© Grace Enough Podcast2023
216: Richard Foster & Brenda Quinn | The Virtue of Humility in a Me Centered World
Richard Foster & Brenda Quinn | Humility in a Me Centered World
Richard J. Foster is the founder of Renovaré. He is the author of several books, including Streams of Living Water, Prayer, Freedom of Simplicity, Sanctuary of the Soul, and Celebration of Discipline, which has sold over two million copies worldwide; he is coauthor (with Gayle Beebe) of Longing for God.
Brenda Quinn is a pastor of spiritual formation in the Foursquare church and a writer of many years. She is also the author of the character profiles in the Life with God Bible.
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Richard Foster, Brenda Quinn and Amber discuss the virtue of humility in a me centered world and how Jesus is our model.
Questions Discussed During The Virtue of Humility in a Me Centered World:
- In a recent conversation with Rick Langer and Joanne Jung, Rick described a leadership book written in the early 1900’s and its chapters primary focus was virtuous living. He compared that to leadership books written today which tend to focus on how to assert yourself, how to achieve your goals, how to find your identity and so on. That conversation seems to pair up well with your newest book Learning Humility. Why this book, in this way, in this time?
- Merriam-Webster defines humility as freedom from pride and arrogance: the quality or state of being humble. Will the two of you expand on that definition?
- In a culture that is SHOUTING, “Be great!” ,”You do you!”, “Busyness and Accolades equal Success!”, humility is often viewed as weakness, but how does Jesus view humility and how do we witness humility in his life?
- What are a few of the characteristics of humility that may be surprising to those who haven’t spent time intentionally pursuing it?
- Richard, you pose a few questions toward the end of Learning Humility to help us discern our growth in humility. As I share each of those questions I would like for one or both of you to expound on why they’re helpful to ask:
- Am I genuinely happy when someone else succeeds?
- Do I have less need to talk about my own accomplishments?
- Is the inner urge to control or manage others growing less and less in me?
- Can I genuinely enjoy a conversation without any need or even any desire to dominate what is being said?
- If someone desires to grow in humility, where would you recommend they begin?
- Let’s end with, how can we celebrate and foster humility in those we mentor, parent, or teach?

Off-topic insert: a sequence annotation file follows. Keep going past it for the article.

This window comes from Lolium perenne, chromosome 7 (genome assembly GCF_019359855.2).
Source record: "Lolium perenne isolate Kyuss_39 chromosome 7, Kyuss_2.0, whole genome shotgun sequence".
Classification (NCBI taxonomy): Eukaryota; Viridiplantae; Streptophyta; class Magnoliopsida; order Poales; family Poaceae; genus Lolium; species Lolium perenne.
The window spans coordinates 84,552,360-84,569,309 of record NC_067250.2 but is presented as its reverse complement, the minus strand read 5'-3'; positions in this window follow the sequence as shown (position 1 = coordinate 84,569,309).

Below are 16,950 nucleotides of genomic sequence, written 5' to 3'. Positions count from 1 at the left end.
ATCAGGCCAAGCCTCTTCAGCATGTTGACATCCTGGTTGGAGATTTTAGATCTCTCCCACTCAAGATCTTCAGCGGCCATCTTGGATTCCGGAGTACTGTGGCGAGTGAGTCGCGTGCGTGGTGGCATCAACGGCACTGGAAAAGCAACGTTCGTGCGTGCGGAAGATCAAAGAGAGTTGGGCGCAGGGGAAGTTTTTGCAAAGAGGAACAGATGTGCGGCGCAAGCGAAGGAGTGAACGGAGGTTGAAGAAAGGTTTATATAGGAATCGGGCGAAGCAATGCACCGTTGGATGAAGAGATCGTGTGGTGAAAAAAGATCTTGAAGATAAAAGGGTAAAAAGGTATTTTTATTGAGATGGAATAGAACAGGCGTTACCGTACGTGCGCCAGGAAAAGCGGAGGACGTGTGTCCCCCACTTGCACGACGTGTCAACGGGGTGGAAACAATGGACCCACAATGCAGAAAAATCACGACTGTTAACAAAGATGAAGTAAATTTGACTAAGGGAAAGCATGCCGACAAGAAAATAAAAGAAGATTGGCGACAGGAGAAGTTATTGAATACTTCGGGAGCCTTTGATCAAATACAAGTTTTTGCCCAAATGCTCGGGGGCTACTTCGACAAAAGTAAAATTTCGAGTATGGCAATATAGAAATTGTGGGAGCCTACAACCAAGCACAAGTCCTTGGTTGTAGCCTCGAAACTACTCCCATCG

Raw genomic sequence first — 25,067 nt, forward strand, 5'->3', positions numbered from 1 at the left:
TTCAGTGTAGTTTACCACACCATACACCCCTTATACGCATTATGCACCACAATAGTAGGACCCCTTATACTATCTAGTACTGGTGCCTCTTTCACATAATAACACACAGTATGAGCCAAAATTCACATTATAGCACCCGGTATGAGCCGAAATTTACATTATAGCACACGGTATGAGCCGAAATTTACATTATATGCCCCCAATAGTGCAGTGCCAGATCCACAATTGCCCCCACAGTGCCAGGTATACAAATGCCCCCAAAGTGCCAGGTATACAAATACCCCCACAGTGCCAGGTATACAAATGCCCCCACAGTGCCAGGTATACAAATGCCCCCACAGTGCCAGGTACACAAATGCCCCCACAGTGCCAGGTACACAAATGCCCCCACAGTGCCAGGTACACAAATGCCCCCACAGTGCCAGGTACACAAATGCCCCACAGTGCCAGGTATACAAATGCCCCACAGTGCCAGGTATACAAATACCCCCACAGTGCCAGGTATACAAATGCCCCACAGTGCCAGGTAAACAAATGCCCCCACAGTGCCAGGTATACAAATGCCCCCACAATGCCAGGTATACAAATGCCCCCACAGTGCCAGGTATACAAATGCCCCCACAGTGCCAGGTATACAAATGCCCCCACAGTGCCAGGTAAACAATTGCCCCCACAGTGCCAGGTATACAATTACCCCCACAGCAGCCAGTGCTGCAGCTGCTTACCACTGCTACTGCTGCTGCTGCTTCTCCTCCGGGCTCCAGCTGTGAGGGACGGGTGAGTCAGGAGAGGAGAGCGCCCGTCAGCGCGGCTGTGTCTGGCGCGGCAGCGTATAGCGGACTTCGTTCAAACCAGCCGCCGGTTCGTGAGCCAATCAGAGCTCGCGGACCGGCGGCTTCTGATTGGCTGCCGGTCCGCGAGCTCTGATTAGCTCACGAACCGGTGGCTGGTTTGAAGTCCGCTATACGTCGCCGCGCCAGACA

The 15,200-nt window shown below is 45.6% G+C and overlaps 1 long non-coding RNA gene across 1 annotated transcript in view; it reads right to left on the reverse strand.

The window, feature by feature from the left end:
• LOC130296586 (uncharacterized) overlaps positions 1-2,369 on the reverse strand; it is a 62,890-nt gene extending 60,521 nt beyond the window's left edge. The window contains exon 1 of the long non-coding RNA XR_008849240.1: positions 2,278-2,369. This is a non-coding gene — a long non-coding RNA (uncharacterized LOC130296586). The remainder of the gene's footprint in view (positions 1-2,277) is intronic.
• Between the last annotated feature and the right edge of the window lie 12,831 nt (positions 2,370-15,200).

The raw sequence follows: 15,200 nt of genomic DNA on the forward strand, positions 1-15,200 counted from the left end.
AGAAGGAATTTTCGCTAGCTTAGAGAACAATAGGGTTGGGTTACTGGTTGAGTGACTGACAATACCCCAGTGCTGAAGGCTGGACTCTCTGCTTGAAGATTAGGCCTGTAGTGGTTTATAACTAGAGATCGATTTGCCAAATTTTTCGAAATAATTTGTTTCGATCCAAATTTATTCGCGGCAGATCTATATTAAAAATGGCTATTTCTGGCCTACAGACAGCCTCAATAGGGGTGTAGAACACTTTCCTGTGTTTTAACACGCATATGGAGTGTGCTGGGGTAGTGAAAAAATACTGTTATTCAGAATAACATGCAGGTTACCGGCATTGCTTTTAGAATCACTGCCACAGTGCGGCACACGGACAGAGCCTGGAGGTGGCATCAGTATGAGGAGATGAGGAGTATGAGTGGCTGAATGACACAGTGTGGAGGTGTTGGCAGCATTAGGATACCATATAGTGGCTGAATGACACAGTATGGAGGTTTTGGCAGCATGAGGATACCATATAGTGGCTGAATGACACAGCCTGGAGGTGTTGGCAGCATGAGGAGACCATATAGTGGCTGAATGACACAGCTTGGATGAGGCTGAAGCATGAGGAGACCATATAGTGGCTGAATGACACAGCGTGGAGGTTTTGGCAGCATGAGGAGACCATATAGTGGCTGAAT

The Virtue of Humility in a Me Centered World Quotes to Remember:
“I have a prayer for parents of teenagers. It’s a very liturgical prayer. It goes this way. ‘Oh, God, help.’.”
“Humility as a virtue isn’t lost. We can look for it and find it, but it’s disappearing. That is, it’s no longer thought of as essential to a good life.”
“People who don’t really think about humility all that often….maybe on the outset, think of it as being passive…. [I]t’s just sitting back and not being aggressive, not being assertive, not being proactive in the way I live my life. And that’s really not humility, that wasn’t Jesus at all, right?….Jesus was the definition of humility. But he wasn’t passive. So so it’s a much different kind of definition and understanding than I think people might come at it…”
“If you want to learn about humility, just read the gospels and you’ll see Jesus….[He] doesn’t need to feel important, but cares for especially the outcast, the bruised, the broken, and values, every single person.”
“He [Jesus] was so interruptible….He would allow himself to be deterred from healing someone or raising someone from the dead or whatever it was, because someone else came with a need first. He wasn’t so tied to an agenda.”
“He [Jesus] chose such common people, and a variety of people, from tax collectors to fishermen…They weren’t the leaders of society, they weren’t the people that you’d be with, because you wanted to be important.”
“…[H]oly hilarity is a part of a life of humility. Now, I don’t mean laughter…at the expense of another human. But laughter when we are free from the need to position ourselves or try to make sure that we’ve said just the right thing….See, one of the dangers for religious folks is that they can be stuffy bores.”
“We don’t need to control each other, we just are with each other. And we bring the life that God gives us to one another. But each person makes decisions and we must allow them to do that, even if they’re bad decisions. And we’re there to help help pick up the pieces if that’s the case. But managing and controlling, that’s not our business. That’s God’s business.”
- Book: Learning Humility: A Year of Searching for a Vanishing Virtue by Richard Foster
- Book: Celebration of Discipline by Richard Foster
- Book List authored by Richard Foster
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